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Samenvatting
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In ons onderzoeksproject ‘VOICE: Vaccination against cOvid In CancEr’ (onderdeel van het COVID-19 programma van NWO), onderzoeken we of behandelingen tegen kanker (chemotherapie, immunotherapie, of chemo-immunotherapie) invloed hebben op hoe patiënten met een solide tumor reageren op COVID-19 vaccinatie.

 

Het is een prospectieve longitudinale studie in patiënten met een solide tumor die een actieve behandeling tegen kanker ondergaan. Hiervoor worden meerdere cohorten, verspreid over verschillende centra in Nederland, bestudeerd. De immuunrespons in reactie op mRNA vaccinaties tegen COVID-19 wordt vergeleken tussen patiënten die chemo- en/of immunotherapie ondergaan enerzijds, en personen zonder kanker anderzijds. Naast het meten van de antilichaamrespons, worden ook de opgewekte immuunreactie in T-cellen, de bijwerkingen van de vaccinatie, en het voorkomen en de ernst van COVID-19 na vaccinatie bestudeerd.

 

We hebben reeds aangetoond dat de meeste patiënten met kanker, die worden behandeld met chemotherapie en/of immunotherapie tegen een solide tumor, een adequate antilichaamrespons ontwikkelen in reactie op twee vaccinaties met het mRNA-1273 COVID-19 vaccin. Het vaccin is ook veilig voor deze patiënten. Op dit moment worden de effecten van extra vaccinaties in de deelnemers onderzocht.

 

Resultaten
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De VOICE studie heeft aangetoond dat mRNA vaccins tegen COVID-19 veilig zijn voor patiënten met solide tumoren die actieve behandeling met chemo- en immunotherapie ondergaan. Recente resultaten wijzen erop dat vaccinaties van belang en veilig zijn voor deze groep patiënten, en hebben bijgedragen aan het beleid in Nederland omtrent een derde vaccinatie en tweede booster in deze patiëntengroep. De resultaten die tot nu toe gepubliceerd zijn, zijn vrij toegankelijk voor alle geïnteresseerden (een lijst van publicaties is te vinden via www.zonmw.nl/nl/over-zonmw/coronavirus/programmas/project-detail/covid-19-programma/voice-vaccination-against-covid-in-cancer/resultaten/).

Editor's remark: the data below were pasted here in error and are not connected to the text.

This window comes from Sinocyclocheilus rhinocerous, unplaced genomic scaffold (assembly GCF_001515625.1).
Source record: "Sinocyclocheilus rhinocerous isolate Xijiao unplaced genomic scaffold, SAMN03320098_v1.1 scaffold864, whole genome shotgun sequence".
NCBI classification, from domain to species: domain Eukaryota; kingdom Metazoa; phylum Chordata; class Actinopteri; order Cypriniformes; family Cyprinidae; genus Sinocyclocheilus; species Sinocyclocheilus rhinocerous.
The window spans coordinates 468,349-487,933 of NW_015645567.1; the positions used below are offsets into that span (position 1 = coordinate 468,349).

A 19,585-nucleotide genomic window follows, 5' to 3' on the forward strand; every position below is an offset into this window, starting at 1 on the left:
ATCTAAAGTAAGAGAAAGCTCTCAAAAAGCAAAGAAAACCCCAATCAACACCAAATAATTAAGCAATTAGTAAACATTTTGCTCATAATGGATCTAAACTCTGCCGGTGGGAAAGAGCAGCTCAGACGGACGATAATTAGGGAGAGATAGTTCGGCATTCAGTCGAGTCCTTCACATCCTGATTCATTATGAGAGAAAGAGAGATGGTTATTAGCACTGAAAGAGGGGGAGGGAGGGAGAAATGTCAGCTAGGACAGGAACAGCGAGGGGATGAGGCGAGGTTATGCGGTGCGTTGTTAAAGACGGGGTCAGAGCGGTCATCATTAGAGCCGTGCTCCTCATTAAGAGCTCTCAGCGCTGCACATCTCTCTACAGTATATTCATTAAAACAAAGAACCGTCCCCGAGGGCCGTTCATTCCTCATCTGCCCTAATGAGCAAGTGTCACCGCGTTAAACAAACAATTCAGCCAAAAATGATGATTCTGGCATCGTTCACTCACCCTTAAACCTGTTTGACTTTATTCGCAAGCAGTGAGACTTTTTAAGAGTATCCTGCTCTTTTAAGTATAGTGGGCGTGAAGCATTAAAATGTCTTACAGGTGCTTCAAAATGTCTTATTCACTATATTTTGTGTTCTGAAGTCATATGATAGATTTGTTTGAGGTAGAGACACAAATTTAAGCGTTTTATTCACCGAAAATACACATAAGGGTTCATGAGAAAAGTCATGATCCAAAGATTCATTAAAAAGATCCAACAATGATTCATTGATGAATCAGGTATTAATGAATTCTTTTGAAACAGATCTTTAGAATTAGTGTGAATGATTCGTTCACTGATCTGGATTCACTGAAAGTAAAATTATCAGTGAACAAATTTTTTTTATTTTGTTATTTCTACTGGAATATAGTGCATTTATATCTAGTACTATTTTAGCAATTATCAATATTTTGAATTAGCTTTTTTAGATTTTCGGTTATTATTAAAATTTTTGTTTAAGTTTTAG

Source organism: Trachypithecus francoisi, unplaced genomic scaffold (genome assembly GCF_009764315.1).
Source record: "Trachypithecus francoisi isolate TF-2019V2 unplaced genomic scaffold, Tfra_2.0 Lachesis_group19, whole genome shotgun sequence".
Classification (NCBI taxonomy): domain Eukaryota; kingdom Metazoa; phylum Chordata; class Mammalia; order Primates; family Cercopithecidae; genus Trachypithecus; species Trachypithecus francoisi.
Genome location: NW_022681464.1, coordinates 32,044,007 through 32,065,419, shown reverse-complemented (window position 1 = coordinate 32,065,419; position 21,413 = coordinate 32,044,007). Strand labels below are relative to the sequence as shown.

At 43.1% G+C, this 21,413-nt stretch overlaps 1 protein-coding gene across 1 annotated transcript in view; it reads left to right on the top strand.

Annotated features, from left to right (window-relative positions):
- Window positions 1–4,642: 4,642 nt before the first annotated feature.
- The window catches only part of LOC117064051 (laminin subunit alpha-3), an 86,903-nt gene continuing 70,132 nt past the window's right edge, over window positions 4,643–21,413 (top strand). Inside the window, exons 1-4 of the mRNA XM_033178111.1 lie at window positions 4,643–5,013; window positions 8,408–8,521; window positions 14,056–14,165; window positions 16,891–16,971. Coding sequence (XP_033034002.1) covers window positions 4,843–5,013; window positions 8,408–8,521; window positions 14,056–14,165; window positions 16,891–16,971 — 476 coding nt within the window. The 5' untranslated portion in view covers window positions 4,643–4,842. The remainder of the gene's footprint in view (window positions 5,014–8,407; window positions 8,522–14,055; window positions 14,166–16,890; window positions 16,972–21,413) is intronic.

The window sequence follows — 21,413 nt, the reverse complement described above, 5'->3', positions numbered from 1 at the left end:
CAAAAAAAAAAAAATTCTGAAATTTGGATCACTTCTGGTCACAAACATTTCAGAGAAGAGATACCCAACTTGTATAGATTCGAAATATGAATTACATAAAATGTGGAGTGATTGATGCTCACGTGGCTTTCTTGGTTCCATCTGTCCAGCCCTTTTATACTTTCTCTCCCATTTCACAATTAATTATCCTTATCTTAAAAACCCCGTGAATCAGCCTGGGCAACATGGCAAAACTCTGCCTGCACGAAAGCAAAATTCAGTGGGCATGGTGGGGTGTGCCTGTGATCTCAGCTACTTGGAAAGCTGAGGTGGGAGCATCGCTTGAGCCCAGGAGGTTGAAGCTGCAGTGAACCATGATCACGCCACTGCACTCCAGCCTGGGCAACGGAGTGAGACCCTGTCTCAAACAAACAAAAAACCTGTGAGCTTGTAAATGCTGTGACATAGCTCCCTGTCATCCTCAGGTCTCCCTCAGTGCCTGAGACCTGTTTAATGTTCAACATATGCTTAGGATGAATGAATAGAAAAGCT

Samenvatting van de aanvraag

Samenvatting
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RESEARCH QUESTION In patients with cancer, the disease and immunotherapy and chemotherapy may significantly impact the ability to develop an effective immune-response to COVID-19 vaccination and could even increase the risk of adverse events.

 

OBJECTIVE To assess immune-response and adverse events after vaccination with one vaccine against COVID-19 in patients with cancer treated with immunotherapy and/or chemotherapy.

 

STUDY DESIGN This is a prospective multicenter, multicohort study.

 

STUDY POPULATION 4 cohorts:

A. Individuals without cancer (partners of patients in cohort B, C & D)

Patients with cancer treated:

B. with immunotherapy

C. with chemotherapy

D. chemo-immunotherapy

 

Main inclusion criteria:

• > 17 years of age

• life expectancy > 12 months

• ability to provide informed consent

• last immunotherapy cycle <3 months of vaccination (cohort B & D)

• last chemotherapy cycle 4 weeks of vaccination (cohort C & D)

 

Main exclusion criteria:

• confirmed SARS-CoV-2 infection (current or previous)

• women who are pregnant or breastfeeding

• active hematologic malignancy

• immune-deficiency not related to cancer or cancer treatment

• systemic immune suppressive medication, including chronic steroid use >10 mg prednisone or equivalent